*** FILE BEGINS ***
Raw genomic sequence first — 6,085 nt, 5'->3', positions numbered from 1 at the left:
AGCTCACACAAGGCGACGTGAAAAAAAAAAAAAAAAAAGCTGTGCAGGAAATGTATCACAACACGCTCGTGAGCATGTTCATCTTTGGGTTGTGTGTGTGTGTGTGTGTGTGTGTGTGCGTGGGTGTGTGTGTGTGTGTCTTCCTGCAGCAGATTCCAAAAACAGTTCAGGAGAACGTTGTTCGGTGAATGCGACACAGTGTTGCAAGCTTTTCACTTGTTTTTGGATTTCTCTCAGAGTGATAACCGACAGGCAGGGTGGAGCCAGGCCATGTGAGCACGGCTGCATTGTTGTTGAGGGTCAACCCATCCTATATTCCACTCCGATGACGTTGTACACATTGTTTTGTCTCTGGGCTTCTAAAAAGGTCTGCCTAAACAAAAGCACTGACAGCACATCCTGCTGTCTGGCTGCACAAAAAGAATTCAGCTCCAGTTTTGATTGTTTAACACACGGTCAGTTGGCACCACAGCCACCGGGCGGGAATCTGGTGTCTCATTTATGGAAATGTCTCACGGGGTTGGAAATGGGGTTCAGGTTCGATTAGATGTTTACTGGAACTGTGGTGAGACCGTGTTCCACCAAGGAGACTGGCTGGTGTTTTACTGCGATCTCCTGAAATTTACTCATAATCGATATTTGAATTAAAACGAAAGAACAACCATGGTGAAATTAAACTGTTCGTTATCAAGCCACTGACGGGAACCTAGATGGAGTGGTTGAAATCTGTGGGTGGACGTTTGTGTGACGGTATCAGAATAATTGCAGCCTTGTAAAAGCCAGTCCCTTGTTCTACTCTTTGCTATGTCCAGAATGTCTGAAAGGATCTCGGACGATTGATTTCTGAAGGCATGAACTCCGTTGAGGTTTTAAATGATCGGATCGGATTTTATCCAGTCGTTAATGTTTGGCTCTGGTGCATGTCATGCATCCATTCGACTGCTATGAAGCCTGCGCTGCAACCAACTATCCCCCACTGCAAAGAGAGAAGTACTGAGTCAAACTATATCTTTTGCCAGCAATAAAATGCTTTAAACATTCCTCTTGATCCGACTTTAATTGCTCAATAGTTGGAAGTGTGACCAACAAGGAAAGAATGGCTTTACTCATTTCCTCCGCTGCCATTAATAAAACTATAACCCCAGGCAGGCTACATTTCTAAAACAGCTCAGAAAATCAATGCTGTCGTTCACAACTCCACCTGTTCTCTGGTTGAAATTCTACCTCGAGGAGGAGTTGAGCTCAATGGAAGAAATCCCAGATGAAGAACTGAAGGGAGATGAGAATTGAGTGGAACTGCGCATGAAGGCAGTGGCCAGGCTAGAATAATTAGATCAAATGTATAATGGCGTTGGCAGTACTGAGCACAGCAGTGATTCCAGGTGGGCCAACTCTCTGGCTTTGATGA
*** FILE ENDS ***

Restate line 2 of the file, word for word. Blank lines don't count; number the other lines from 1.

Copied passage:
AGCTCACACAAGGCGACGTGAAAAAAAAAAAAAAAAAAGCTGTGCAGGAAATGTATCACAACACGCTCGTGAGCATGTTCATCTTTGGGTTGTGTGTGTGTGTGTGTGTGTGTGTGTGCGTGGGTGTGTGTGTGTGTGTCTTCCTGCAGCAGATTCCAAAAACAGTTCAGGAGAACGTTGTTCGGTGAATGCGACACAGTGTTGCAAGCTTTTCACTTGTTTTTGGATTTCTCTCAGAGTGATAACCGACAGGCAGGGTGGAGCCAGGCCATGTGAGCACGGCTGCATTGTTGTTGAGGGTCAACCCATCCTATATTCCACTCCGATGACGTTGTACACATTGTTTTGTCTCTGGGCTTCTAAAAAGGTCTGCCTAAACAAAAGCACTGACAGCACATCCTGCTGTCTGGCTGCACAAAAAGAATTCAGCTCCAGTTTTGATTGTTTAACACACGGTCAGTTGGCACCACAGCCACCGGGCGGGAATCTGGTGTCTCATTTATGGAAATGTCTCACGGGGTTGGAAATGGGGTTCAGGTTCGATTAGATGTTTACTGGAACTGTGGTGAGACCGTGTTCCACCAAGGAGACTGGCTGGTGTTTTACTGCGATCTCCTGAAATTTACTCATAATCGATATTTGAATTAAAACGAAAGAACAACCATGGTGAAATTAAACTGTTCGTTATCAAGCCACTGACGGGAACCTAGATGGAGTGGTTGAAATCTGTGGGTGGACGTTTGTGTGACGGTATCAGAATAATTGCAGCCTTGTAAAAGCCAGTCCCTTGTTCTACTCTTTGCTATGTCCAGAATGTCTGAAAGGATCTCGGACGATTGATTTCTGAAGGCATGAACTCCGTTGAGGTTTTAAATGATCGGATCGGATTTTATCCAGTCGTTAATGTTTGGCTCTGGTGCATGTCATGCATCCATTCGACTGCTATGAAGCCTGCGCTGCAACCAACTATCCCCCACTGCAAAGAGAGAAGTACTGAGTCAAACTATATCTTTTGCCAGCAATAAAATGCTTTAAACATTCCTCTTGATCCGACTTTAATTGCTCAATAGTTGGAAGTGTGACCAACAAGGAAAGAATGGCTTTACTCATTTCCTCCGCTGCCATTAATAAAACTATAACCCCAGGCAGGCTACATTTCTAAAACAGCTCAGAAAATCAATGCTGTCGTTCACAACTCCACCTGTTCTCTGGTTGAAATTCTACCTCGAGGAGGAGTTGAGCTCAATGGAAGAAATCCCAGATGAAGAACTGAAGGGAGATGAGAATTGAGTGGAACTGCGCATGAAGGCAGTGGCCAGGCTAGAATAATTAGATCAAATGTATAATGGCGTTGGCAGTACTGAGCACAGCAGTGATTCCAGGTGGGCCAACTCTCTGGCTTTGATGA